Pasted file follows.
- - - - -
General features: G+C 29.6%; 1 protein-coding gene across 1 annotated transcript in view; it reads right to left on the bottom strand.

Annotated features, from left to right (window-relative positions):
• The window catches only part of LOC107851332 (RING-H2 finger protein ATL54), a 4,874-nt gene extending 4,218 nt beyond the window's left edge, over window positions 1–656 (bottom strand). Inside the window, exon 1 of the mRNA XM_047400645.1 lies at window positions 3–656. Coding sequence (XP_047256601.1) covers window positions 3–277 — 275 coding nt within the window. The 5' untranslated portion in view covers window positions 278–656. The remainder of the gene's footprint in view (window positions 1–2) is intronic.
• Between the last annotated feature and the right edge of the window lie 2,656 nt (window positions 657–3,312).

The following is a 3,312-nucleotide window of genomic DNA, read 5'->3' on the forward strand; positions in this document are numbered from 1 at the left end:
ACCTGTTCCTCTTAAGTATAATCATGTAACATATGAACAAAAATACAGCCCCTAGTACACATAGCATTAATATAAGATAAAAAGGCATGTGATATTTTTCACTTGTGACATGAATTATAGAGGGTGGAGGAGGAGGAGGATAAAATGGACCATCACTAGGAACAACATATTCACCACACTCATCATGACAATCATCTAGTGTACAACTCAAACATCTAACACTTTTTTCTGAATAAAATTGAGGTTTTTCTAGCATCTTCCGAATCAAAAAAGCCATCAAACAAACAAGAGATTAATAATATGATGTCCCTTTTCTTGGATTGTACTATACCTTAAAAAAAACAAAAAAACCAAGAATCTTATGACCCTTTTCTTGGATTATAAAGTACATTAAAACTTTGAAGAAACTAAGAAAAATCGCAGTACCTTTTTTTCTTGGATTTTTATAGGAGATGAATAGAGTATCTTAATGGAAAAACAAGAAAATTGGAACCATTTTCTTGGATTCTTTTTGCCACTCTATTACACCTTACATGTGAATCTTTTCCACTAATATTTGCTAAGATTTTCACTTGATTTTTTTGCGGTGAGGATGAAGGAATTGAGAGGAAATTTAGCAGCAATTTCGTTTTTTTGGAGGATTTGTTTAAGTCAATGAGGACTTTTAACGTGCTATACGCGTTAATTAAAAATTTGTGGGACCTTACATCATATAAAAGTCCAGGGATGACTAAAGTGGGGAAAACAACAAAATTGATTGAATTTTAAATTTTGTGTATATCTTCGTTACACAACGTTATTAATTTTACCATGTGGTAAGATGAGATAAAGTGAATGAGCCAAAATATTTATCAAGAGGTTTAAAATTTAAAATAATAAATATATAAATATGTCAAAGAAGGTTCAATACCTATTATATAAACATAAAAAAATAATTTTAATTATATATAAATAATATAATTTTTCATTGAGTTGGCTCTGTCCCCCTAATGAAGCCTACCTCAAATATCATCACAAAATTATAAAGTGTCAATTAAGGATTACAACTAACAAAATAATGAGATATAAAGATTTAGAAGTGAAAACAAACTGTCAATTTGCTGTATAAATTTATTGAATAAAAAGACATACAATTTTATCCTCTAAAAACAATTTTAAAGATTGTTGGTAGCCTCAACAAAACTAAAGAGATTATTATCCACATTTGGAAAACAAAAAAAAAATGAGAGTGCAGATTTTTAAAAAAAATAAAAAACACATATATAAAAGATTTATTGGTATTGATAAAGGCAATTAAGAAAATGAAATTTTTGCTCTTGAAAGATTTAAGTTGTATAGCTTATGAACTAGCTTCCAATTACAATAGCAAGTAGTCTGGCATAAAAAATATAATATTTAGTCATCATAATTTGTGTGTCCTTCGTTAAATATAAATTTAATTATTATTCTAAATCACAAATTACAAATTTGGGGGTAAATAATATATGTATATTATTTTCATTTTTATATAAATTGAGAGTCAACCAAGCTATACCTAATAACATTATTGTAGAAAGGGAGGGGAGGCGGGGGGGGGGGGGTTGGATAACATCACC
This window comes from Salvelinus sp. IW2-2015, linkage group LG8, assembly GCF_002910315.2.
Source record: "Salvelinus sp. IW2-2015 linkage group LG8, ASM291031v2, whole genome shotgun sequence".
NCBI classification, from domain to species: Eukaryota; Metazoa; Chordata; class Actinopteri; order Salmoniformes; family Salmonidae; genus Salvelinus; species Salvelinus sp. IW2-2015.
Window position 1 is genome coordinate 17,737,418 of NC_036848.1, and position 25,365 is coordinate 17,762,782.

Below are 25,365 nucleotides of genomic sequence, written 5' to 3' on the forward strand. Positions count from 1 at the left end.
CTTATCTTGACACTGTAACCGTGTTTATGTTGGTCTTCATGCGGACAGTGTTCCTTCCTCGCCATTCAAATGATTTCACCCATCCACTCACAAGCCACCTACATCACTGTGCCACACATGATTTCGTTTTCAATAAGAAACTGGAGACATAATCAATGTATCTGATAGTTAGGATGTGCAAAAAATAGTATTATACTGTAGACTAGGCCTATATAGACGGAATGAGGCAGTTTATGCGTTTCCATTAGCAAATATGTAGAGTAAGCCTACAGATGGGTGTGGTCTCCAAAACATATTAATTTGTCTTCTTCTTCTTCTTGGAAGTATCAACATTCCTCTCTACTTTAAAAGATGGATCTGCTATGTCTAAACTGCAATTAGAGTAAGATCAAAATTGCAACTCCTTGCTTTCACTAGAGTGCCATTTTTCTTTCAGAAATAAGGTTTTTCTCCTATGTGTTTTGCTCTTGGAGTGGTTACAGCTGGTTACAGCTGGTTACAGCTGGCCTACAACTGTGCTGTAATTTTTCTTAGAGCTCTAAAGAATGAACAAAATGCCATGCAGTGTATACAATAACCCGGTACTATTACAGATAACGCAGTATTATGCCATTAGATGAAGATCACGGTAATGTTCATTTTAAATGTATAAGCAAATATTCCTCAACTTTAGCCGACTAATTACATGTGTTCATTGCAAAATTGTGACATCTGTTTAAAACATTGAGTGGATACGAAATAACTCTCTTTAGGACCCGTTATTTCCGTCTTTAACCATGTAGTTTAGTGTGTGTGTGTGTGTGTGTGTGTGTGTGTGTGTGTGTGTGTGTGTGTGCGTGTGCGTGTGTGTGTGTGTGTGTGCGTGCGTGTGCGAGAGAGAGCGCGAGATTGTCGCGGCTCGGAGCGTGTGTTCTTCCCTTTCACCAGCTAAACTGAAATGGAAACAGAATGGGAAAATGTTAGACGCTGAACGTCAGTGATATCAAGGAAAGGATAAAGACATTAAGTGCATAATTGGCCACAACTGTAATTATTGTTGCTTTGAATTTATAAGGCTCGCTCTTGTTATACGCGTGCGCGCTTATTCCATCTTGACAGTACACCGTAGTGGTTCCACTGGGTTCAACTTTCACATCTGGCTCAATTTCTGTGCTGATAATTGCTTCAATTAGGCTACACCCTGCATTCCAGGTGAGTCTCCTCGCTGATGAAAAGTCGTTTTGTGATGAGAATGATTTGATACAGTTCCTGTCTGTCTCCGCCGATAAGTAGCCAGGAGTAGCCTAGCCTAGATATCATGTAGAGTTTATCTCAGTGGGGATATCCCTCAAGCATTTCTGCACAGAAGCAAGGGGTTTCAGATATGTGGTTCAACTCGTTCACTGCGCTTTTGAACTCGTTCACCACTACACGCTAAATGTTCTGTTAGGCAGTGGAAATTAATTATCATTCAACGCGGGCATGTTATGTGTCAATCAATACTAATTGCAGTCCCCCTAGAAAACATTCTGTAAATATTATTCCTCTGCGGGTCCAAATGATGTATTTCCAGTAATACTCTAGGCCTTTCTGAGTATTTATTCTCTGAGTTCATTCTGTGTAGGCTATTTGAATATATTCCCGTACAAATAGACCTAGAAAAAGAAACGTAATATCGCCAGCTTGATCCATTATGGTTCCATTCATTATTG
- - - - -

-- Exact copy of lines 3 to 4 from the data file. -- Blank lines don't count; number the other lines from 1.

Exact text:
• The window catches only part of LOC107851332 (RING-H2 finger protein ATL54), a 4,874-nt gene extending 4,218 nt beyond the window's left edge, over window positions 1–656 (bottom strand). Inside the window, exon 1 of the mRNA XM_047400645.1 lies at window positions 3–656. Coding sequence (XP_047256601.1) covers window positions 3–277 — 275 coding nt within the window. The 5' untranslated portion in view covers window positions 278–656. The remainder of the gene's footprint in view (window positions 1–2) is intronic.
• Between the last annotated feature and the right edge of the window lie 2,656 nt (window positions 657–3,312).